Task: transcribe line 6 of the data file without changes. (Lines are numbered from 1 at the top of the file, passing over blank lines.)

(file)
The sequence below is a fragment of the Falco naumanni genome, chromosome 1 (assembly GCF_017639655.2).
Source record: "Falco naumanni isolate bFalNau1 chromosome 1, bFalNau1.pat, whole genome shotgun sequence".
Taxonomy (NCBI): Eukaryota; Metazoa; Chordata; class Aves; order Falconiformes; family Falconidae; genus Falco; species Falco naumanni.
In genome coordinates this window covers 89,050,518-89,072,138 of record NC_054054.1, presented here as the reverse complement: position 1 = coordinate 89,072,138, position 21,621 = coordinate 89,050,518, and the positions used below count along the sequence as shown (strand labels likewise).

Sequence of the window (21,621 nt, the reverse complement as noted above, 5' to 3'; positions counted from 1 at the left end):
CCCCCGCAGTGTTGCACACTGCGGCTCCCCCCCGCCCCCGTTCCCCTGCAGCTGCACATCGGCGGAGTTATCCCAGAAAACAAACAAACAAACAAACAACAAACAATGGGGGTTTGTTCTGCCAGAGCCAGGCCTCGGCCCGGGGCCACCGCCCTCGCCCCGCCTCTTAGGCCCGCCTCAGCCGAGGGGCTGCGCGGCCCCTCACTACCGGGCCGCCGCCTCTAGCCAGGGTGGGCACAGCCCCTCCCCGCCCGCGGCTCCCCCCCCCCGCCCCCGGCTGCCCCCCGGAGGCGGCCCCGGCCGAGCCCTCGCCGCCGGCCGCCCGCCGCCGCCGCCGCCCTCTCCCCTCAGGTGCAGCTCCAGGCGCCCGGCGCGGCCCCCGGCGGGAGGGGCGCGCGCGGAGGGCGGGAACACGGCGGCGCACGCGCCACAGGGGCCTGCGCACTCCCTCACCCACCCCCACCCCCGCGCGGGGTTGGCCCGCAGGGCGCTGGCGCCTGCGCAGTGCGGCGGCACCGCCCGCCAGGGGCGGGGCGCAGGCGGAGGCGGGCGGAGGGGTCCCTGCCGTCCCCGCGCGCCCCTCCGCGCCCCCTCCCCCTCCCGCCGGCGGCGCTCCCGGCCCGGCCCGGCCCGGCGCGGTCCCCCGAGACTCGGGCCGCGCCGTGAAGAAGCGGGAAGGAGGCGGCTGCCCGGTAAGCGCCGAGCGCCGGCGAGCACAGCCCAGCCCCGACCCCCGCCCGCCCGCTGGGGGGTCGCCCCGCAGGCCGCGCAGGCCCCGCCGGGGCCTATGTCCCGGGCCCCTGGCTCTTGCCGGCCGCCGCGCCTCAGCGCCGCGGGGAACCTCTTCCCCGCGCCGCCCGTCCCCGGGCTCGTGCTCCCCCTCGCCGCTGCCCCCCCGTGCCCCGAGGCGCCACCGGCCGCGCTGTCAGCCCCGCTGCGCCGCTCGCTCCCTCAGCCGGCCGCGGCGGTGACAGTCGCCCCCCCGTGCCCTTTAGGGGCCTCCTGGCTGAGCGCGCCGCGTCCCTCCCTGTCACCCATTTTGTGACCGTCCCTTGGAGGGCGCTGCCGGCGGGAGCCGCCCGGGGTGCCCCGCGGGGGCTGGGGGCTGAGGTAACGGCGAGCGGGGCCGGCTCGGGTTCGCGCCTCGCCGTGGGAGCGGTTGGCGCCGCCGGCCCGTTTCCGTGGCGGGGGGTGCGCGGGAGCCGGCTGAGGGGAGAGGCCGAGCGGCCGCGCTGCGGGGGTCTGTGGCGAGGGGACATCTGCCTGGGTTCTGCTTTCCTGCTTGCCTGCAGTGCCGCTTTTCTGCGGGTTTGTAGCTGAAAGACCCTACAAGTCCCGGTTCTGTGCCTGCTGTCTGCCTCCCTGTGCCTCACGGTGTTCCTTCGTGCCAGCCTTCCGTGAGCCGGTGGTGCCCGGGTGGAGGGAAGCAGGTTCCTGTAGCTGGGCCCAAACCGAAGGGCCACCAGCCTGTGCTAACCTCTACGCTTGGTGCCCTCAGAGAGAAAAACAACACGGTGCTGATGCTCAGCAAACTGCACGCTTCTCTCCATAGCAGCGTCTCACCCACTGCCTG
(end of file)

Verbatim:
CCCCCGCAGTGTTGCACACTGCGGCTCCCCCCCGCCCCCGTTCCCCTGCAGCTGCACATCGGCGGAGTTATCCCAGAAAACAAACAAACAAACAAACAACAAACAATGGGGGTTTGTTCTGCCAGAGCCAGGCCTCGGCCCGGGGCCACCGCCCTCGCCCCGCCTCTTAGGCCCGCCTCAGCCGAGGGGCTGCGCGGCCCCTCACTACCGGGCCGCCGCCTCTAGCCAGGGTGGGCACAGCCCCTCCCCGCCCGCGGCTCCCCCCCCCCGCCCCCGGCTGCCCCCCGGAGGCGGCCCCGGCCGAGCCCTCGCCGCCGGCCGCCCGCCGCCGCCGCCGCCCTCTCCCCTCAGGTGCAGCTCCAGGCGCCCGGCGCGGCCCCCGGCGGGAGGGGCGCGCGCGGAGGGCGGGAACACGGCGGCGCACGCGCCACAGGGGCCTGCGCACTCCCTCACCCACCCCCACCCCCGCGCGGGGTTGGCCCGCAGGGCGCTGGCGCCTGCGCAGTGCGGCGGCACCGCCCGCCAGGGGCGGGGCGCAGGCGGAGGCGGGCGGAGGGGTCCCTGCCGTCCCCGCGCGCCCCTCCGCGCCCCCTCCCCCTCCCGCCGGCGGCGCTCCCGGCCCGGCCCGGCCCGGCGCGGTCCCCCGAGACTCGGGCCGCGCCGTGAAGAAGCGGGAAGGAGGCGGCTGCCCGGTAAGCGCCGAGCGCCGGCGAGCACAGCCCAGCCCCGACCCCCGCCCGCCCGCTGGGGGGTCGCCCCGCAGGCCGCGCAGGCCCCGCCGGGGCCTATGTCCCGGGCCCCTGGCTCTTGCCGGCCGCCGCGCCTCAGCGCCGCGGGGAACCTCTTCCCCGCGCCGCCCGTCCCCGGGCTCGTGCTCCCCCTCGCCGCTGCCCCCCCGTGCCCCGAGGCGCCACCGGCCGCGCTGTCAGCCCCGCTGCGCCGCTCGCTCCCTCAGCCGGCCGCGGCGGTGACAGTCGCCCCCCCGTGCCCTTTAGGGGCCTCCTGGCTGAGCGCGCCGCGTCCCTCCCTGTCACCCATTTTGTGACCGTCCCTTGGAGGGCGCTGCCGGCGGGAGCCGCCCGGGGTGCCCCGCGGGGGCTGGGGGCTGAGGTAACGGCGAGCGGGGCCGGCTCGGGTTCGCGCCTCGCCGTGGGAGCGGTTGGCGCCGCCGGCCCGTTTCCGTGGCGGGGGGTGCGCGGGAGCCGGCTGAGGGGAGAGGCCGAGCGGCCGCGCTGCGGGGGTCTGTGGCGAGGGGACATCTGCCTGGGTTCTGCTTTCCTGCTTGCCTGCAGTGCCGCTTTTCTGCGGGTTTGTAGCTGAAAGACCCTACAAGTCCCGGTTCTGTGCCTGCTGTCTGCCTCCCTGTGCCTCACGGTGTTCCTTCGTGCCAGCCTTCCGTGAGCCGGTGGTGCCCGGGTGGAGGGAAGCAGGTTCCTGTAGCTGGGCCCAAACCGAAGGGCCACCAGCCTGTGCTAACCTCTACGCTTGGTGCCCTCAGAGAGAAAAACAACACGGTGCTGATGCTCAGCAAACTGCACGCTTCTCTCCATAGCAGCGTCTCACCCACTGCCTG